Instacart Adds Retail, Couponing, and Voice Services

Instacart is dramatically expanding the services it can offer retailer customers with its $65 million acquisition of Unata, a Toronto-based developer of retail software. Bloomberg and TechCrunch cover the details of the deal. Why does it matter?

On-demand companies traditionally focus on the last-mile, putting people to work delivering and providing services to the home. However, Instacart is acknowledging with this acquisition that it needs a larger role in retail. Unata will provide Instacart with retail storefront software that, we expect, will eventually be integrated with Instacart human services. 

Instacart is hedging its bet by deepening its retail services offerings. Integration with logistical and messaging tools, such as voice, can be tied into consumer solutions expressed as a “skill.” Voice combined with couponing capabilities would allow a product request made to a smart speaker to take a grocery order and offer better pricing or coupons when alternative options are available, then organize delivery in the background. Instacart a separate upsell to retailers, another stream of revenue in the face of competition in on-demand. 

Amazon’s looming retail presence should not be a short-term concern for Instacart, as the Seattle retail giant has not (yet) mastered on-demand services. Instacart could change its revenue mix, moving to emphasize retail services with on-demand humans subsidized by software in order to win market share.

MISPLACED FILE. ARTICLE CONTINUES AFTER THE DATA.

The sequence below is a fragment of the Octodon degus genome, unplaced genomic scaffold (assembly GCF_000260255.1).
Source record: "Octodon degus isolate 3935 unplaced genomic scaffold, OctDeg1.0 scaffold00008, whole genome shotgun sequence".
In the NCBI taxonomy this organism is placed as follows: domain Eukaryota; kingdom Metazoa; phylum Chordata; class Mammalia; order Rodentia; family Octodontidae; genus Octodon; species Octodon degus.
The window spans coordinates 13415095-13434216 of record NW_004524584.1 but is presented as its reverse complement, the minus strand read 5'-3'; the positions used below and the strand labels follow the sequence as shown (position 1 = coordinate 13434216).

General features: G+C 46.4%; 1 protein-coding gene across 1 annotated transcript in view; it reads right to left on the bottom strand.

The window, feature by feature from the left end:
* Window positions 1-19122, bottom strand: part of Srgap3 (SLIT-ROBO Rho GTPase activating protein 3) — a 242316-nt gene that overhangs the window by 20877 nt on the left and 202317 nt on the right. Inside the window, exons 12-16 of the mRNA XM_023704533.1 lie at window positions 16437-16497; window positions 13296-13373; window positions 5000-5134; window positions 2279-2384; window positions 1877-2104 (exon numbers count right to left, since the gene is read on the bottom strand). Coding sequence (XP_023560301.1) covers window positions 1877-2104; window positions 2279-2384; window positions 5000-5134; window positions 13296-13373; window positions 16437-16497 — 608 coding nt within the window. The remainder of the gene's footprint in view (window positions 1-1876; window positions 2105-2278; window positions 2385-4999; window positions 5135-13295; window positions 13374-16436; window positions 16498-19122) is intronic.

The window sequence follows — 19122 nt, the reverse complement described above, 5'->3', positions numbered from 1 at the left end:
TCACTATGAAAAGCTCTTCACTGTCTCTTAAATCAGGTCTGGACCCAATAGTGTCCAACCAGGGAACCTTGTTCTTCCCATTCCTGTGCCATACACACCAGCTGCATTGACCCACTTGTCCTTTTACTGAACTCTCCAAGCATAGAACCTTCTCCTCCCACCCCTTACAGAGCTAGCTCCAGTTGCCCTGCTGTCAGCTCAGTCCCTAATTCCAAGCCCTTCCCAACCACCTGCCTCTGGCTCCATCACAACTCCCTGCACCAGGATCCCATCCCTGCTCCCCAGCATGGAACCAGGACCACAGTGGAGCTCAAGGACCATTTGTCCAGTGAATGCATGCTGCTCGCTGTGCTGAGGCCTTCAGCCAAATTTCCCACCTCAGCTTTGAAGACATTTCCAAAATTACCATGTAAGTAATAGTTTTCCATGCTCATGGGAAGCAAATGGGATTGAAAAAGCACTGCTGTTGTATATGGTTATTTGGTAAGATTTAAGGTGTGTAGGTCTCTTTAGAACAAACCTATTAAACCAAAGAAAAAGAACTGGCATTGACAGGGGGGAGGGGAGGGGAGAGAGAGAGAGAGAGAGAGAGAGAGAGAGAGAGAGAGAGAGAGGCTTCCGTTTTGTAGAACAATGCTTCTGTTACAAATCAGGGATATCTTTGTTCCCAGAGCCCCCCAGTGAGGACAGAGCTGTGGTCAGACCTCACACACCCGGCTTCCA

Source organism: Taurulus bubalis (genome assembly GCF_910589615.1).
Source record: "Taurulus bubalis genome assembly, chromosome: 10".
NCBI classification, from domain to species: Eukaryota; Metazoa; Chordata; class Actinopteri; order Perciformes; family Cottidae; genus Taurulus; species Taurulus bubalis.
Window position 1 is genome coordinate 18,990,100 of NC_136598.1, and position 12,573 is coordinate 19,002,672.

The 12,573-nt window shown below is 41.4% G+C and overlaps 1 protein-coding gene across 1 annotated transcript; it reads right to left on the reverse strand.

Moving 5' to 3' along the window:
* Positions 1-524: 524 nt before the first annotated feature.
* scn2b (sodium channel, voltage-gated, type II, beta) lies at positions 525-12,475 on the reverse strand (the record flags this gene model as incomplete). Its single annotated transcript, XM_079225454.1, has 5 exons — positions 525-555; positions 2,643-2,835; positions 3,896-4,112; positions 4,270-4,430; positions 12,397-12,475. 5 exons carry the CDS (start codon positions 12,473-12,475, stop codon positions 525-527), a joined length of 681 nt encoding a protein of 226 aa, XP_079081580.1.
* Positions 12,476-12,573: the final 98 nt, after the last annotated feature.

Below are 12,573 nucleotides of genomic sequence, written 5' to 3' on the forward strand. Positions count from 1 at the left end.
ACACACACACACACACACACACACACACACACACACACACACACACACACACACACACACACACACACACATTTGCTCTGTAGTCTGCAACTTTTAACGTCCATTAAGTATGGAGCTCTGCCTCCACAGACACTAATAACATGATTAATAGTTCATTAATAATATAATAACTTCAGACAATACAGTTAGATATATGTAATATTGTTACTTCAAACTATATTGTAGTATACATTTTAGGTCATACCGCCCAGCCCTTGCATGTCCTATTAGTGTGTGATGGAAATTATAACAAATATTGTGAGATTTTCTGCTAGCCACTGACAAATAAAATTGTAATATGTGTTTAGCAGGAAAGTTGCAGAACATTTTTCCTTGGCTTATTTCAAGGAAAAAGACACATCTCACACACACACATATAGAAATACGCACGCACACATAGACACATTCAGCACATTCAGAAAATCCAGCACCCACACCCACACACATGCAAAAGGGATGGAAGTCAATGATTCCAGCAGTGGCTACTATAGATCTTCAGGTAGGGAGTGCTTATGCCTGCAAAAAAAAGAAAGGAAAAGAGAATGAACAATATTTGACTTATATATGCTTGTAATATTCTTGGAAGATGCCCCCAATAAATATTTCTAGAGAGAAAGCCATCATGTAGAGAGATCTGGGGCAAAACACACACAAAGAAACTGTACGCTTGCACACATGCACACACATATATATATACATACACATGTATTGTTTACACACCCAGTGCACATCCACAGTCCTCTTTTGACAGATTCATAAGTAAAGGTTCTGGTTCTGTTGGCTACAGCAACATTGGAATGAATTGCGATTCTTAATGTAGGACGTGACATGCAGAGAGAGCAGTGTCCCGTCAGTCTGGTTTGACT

Amazon is big in online sales, but still only four percent of retail in U.S.

It was a very good holiday season for Amazon, with growing sales and the massive adoption of Alexa-enabled devices. However, keep in mind that after all this success and 20 years of investment to get to 44 percent of online commerce, Amazon still accounts for only 4 percent of U.S. retail sales in 2017. This suggests there is lots of room for growth at Amazon, as well as plenty of inroads for challengers to pursue. We think the brand service experience will be a keystone of expansion as Amazon enters the neighborhood. Target isn’t the solution for Amazon’s local challenge, but Target’s salespeople may be useful to the project. How to get those Target people out of the store and into the market, that is the question.